Using Drosophila to study and identify new therapies for mitochondrial disease
Dr Rhoda Stefanatos
Mitochondrial diseases are a common group of metabolic disorders that affect tissues that require high levels of energy, such as the brain and muscle. Patients with mitochondrial disease can suffer from a range of debilitating symptoms that compromise quality and length of life. Critically, there are no curative treatments available for people with these diseases. We need to know more about what happens when mitochondrial function becomes compromised and how these events link to mitochondrial disease so that we can accelerate the development of new treatments. Evidence from previous studies suggests that defective mitochondrial function results in adaptations that may cause mitochondrial disease. Targeting these adaptations may be a route to finding effective therapies.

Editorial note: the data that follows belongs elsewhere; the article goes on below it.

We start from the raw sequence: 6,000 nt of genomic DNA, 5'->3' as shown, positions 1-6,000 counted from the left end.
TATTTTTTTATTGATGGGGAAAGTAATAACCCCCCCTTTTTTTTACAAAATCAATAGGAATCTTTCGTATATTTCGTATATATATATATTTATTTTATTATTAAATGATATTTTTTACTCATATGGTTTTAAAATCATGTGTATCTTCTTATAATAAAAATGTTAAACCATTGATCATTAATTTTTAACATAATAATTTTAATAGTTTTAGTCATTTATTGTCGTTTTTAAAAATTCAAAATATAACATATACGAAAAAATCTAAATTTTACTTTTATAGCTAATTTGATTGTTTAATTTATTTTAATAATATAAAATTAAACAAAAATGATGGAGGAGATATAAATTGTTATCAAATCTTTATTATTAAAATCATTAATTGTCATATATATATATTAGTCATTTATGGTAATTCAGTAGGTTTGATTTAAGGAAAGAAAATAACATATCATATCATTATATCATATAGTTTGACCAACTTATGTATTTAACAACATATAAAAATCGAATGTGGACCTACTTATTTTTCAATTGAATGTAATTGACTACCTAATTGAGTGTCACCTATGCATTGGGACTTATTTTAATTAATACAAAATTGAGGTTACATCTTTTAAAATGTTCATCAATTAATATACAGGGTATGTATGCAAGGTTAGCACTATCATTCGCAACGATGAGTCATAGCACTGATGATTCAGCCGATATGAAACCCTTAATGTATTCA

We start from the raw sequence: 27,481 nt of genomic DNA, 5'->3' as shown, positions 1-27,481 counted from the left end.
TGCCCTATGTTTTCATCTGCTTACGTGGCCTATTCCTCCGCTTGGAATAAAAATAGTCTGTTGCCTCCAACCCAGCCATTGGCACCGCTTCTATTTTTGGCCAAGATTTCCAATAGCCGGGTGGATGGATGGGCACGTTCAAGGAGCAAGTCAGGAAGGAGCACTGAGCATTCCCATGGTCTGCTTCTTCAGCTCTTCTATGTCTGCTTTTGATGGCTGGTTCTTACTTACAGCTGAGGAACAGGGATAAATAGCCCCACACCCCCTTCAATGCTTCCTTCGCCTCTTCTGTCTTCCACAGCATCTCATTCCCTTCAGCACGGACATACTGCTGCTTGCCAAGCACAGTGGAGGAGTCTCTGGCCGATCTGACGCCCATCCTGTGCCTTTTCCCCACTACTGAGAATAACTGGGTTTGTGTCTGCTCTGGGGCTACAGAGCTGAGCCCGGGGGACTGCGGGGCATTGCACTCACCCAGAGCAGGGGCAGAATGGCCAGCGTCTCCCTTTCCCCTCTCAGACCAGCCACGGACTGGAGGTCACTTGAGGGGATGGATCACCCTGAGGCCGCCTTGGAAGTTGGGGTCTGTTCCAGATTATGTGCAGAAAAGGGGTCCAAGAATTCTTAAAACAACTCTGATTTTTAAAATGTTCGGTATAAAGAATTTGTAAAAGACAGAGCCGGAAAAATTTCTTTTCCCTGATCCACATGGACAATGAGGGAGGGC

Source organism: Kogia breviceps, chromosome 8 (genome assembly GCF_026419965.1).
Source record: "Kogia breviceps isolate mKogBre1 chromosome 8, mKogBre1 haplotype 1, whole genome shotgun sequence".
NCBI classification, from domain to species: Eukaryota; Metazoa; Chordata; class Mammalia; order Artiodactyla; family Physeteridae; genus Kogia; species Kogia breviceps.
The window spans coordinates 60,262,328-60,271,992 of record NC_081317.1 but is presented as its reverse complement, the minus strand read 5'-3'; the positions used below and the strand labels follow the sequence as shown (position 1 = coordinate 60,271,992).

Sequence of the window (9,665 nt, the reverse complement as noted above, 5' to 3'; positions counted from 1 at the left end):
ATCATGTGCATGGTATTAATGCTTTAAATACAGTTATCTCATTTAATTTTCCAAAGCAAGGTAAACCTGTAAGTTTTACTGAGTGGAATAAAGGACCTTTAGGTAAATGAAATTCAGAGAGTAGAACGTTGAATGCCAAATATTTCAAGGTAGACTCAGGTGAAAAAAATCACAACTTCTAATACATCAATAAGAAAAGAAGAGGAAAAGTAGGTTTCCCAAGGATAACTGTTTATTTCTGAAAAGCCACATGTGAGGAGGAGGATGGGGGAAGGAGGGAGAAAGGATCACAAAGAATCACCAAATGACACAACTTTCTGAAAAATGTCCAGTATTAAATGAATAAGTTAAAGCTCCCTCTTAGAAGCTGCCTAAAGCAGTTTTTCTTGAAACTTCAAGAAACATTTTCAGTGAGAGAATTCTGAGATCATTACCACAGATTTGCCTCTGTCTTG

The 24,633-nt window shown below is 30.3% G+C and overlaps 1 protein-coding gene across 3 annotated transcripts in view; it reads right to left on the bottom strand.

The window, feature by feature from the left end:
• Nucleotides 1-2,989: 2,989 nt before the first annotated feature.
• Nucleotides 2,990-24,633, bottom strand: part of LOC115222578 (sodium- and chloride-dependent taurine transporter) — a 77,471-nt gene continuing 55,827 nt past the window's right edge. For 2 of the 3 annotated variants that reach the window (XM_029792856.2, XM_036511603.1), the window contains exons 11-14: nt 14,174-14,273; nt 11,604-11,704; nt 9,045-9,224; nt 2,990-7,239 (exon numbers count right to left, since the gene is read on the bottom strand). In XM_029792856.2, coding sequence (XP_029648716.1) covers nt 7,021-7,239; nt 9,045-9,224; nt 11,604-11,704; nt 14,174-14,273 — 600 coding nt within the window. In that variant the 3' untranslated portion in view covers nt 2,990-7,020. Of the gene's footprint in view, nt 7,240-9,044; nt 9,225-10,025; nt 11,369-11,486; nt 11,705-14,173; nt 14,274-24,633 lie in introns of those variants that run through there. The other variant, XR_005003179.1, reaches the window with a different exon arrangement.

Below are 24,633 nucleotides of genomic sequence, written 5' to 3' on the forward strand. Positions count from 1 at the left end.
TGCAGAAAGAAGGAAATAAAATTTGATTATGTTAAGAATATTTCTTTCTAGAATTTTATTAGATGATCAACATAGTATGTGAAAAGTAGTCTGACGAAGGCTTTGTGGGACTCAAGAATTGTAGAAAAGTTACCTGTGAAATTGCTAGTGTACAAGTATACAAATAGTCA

The common fruit fly has been used successfully to model a number of human diseases, including mitochondrial disorders. I will use the fly as a model to study the adaptations that occur when mitochondrial function is impaired in the whole fly and in tissues such as the brain and muscle. I will also explore whether reinstatement of normal mitochondrial function can reverse established mitochondrial disease. Finally, I will establish a screening method using fly models to identify therapies that could alleviate mitochondrial disease.